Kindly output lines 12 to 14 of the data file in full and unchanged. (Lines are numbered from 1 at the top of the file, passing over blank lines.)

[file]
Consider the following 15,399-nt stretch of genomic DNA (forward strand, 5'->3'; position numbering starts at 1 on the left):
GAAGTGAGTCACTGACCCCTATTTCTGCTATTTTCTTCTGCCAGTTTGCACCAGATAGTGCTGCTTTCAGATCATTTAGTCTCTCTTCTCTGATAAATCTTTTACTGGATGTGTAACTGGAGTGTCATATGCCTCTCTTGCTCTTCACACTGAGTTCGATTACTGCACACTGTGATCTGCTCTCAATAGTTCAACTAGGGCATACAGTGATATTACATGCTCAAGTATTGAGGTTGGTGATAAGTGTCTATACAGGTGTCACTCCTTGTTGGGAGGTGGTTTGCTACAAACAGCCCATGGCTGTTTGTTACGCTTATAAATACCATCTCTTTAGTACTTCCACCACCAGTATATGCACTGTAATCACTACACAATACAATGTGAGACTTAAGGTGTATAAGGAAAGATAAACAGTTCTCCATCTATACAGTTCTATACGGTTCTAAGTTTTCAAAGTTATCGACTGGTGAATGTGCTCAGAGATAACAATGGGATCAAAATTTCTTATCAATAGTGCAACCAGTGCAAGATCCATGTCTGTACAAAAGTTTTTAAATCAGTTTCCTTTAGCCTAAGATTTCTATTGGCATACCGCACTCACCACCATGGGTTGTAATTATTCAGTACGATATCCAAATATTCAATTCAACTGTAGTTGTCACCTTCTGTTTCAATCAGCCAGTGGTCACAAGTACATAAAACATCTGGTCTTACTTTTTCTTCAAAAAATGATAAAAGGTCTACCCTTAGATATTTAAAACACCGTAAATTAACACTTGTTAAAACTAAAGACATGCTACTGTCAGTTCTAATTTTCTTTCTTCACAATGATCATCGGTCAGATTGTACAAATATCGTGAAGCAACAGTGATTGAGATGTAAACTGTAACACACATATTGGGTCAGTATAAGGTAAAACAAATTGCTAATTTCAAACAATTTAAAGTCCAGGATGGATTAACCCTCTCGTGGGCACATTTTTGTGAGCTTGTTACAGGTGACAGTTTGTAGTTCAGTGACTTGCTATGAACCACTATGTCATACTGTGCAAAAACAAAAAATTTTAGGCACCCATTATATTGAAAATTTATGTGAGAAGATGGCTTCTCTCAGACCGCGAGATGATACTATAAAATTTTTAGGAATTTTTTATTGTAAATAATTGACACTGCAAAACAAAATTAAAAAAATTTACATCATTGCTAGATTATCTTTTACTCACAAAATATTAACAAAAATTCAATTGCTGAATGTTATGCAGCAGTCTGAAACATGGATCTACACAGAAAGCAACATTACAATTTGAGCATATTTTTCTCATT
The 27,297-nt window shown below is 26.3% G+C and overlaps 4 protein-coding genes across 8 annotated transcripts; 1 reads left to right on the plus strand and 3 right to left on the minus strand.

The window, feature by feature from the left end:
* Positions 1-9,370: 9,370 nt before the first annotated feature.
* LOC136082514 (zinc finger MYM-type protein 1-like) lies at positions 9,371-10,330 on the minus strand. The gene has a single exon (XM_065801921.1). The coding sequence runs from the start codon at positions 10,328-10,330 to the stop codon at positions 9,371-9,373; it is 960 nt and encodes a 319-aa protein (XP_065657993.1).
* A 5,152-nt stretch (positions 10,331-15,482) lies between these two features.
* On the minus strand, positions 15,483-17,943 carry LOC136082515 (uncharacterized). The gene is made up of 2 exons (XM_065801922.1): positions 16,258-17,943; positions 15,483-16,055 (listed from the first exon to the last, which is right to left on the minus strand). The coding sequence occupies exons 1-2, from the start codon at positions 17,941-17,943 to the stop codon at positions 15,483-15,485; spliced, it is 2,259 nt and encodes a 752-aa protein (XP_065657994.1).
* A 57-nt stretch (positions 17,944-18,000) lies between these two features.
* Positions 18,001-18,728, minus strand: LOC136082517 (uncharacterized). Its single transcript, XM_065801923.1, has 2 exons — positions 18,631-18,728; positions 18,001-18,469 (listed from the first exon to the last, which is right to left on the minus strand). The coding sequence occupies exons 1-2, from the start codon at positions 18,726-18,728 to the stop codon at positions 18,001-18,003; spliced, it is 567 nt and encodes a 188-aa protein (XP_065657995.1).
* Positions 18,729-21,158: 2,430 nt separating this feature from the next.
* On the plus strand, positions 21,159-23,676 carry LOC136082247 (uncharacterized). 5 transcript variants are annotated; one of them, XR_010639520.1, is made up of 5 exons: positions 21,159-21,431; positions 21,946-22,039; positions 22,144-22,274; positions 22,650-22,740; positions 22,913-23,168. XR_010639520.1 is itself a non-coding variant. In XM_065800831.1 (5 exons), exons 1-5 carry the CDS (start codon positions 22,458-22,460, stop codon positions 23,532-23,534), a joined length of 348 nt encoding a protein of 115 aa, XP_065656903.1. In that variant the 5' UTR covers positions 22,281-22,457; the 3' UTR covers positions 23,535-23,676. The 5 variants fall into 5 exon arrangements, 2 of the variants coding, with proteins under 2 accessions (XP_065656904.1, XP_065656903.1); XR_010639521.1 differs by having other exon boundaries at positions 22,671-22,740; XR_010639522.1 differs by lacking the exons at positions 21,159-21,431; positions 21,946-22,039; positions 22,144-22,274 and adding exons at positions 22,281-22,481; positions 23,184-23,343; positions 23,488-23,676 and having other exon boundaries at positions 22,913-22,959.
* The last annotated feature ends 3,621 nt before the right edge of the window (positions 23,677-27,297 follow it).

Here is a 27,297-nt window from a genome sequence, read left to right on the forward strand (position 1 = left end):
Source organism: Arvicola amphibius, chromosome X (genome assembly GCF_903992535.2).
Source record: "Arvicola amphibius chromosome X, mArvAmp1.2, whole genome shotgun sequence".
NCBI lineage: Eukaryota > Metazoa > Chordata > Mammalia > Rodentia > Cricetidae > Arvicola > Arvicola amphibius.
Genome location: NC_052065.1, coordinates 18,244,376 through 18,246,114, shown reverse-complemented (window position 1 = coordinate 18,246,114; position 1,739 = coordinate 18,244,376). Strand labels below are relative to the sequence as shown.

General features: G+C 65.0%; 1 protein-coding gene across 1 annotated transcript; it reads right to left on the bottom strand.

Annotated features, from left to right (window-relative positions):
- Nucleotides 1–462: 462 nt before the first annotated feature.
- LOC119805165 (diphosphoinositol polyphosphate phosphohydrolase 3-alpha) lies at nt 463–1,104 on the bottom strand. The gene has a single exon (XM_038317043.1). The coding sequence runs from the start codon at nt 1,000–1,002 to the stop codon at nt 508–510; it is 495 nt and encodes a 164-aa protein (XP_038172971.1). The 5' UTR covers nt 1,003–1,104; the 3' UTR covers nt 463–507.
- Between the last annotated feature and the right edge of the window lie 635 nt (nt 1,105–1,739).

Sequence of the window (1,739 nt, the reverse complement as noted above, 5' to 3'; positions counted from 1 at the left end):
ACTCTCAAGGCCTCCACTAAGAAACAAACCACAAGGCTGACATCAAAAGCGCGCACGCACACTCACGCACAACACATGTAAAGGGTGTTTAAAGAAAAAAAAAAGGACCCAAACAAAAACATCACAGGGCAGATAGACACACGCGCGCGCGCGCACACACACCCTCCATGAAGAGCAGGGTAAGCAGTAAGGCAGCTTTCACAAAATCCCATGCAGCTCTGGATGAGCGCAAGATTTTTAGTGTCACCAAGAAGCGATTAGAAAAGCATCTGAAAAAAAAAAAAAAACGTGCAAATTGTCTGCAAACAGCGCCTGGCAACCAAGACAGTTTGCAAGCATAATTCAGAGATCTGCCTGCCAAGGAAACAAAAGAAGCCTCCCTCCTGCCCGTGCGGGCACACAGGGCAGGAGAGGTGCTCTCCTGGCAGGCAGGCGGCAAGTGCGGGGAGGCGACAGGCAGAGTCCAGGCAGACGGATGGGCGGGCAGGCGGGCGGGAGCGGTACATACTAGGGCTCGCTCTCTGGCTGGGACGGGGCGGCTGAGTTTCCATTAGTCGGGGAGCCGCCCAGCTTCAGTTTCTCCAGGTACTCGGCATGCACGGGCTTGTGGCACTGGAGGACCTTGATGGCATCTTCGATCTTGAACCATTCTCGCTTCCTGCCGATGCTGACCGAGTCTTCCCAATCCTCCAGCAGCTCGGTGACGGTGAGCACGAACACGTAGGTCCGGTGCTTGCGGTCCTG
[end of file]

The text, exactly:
* On the plus strand, positions 21,159-23,676 carry LOC136082247 (uncharacterized). 5 transcript variants are annotated; one of them, XR_010639520.1, is made up of 5 exons: positions 21,159-21,431; positions 21,946-22,039; positions 22,144-22,274; positions 22,650-22,740; positions 22,913-23,168. XR_010639520.1 is itself a non-coding variant. In XM_065800831.1 (5 exons), exons 1-5 carry the CDS (start codon positions 22,458-22,460, stop codon positions 23,532-23,534), a joined length of 348 nt encoding a protein of 115 aa, XP_065656903.1. In that variant the 5' UTR covers positions 22,281-22,457; the 3' UTR covers positions 23,535-23,676. The 5 variants fall into 5 exon arrangements, 2 of the variants coding, with proteins under 2 accessions (XP_065656904.1, XP_065656903.1); XR_010639521.1 differs by having other exon boundaries at positions 22,671-22,740; XR_010639522.1 differs by lacking the exons at positions 21,159-21,431; positions 21,946-22,039; positions 22,144-22,274 and adding exons at positions 22,281-22,481; positions 23,184-23,343; positions 23,488-23,676 and having other exon boundaries at positions 22,913-22,959.
* The last annotated feature ends 3,621 nt before the right edge of the window (positions 23,677-27,297 follow it).

Here is a 27,297-nt window from a genome sequence, read left to right on the forward strand (position 1 = left end):